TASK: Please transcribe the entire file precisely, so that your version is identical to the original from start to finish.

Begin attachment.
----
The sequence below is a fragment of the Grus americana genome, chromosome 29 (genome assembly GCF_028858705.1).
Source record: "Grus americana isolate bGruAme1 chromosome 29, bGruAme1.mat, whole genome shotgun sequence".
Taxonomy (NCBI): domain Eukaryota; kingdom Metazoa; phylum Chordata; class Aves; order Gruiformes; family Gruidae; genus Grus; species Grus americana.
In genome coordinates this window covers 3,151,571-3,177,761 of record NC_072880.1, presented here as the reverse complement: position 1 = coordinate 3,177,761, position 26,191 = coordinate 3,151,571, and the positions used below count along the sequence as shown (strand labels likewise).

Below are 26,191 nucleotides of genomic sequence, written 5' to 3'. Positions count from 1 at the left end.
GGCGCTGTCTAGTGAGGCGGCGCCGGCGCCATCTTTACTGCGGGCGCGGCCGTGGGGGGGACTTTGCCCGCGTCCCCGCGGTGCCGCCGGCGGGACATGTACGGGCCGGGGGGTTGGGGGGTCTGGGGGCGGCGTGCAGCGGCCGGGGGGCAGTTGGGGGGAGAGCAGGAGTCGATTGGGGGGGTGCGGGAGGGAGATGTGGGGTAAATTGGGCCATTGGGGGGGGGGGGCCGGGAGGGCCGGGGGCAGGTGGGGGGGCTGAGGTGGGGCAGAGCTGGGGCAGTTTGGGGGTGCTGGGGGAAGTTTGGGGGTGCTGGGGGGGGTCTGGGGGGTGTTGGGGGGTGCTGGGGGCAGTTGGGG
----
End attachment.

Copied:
The sequence below is a fragment of the Grus americana genome, chromosome 29 (genome assembly GCF_028858705.1).
Source record: "Grus americana isolate bGruAme1 chromosome 29, bGruAme1.mat, whole genome shotgun sequence".
Taxonomy (NCBI): domain Eukaryota; kingdom Metazoa; phylum Chordata; class Aves; order Gruiformes; family Gruidae; genus Grus; species Grus americana.
In genome coordinates this window covers 3,151,571-3,177,761 of record NC_072880.1, presented here as the reverse complement: position 1 = coordinate 3,177,761, position 26,191 = coordinate 3,151,571, and the positions used below count along the sequence as shown (strand labels likewise).

Below are 26,191 nucleotides of genomic sequence, written 5' to 3'. Positions count from 1 at the left end.
GGCGCTGTCTAGTGAGGCGGCGCCGGCGCCATCTTTACTGCGGGCGCGGCCGTGGGGGGGACTTTGCCCGCGTCCCCGCGGTGCCGCCGGCGGGACATGTACGGGCCGGGGGGTTGGGGGGTCTGGGGGCGGCGTGCAGCGGCCGGGGGGCAGTTGGGGGGAGAGCAGGAGTCGATTGGGGGGGTGCGGGAGGGAGATGTGGGGTAAATTGGGCCATTGGGGGGGGGGGGCCGGGAGGGCCGGGGGCAGGTGGGGGGGCTGAGGTGGGGCAGAGCTGGGGCAGTTTGGGGGTGCTGGGGGAAGTTTGGGGGTGCTGGGGGGGGTCTGGGGGGTGTTGGGGGGTGCTGGGGGCAGTTGGGG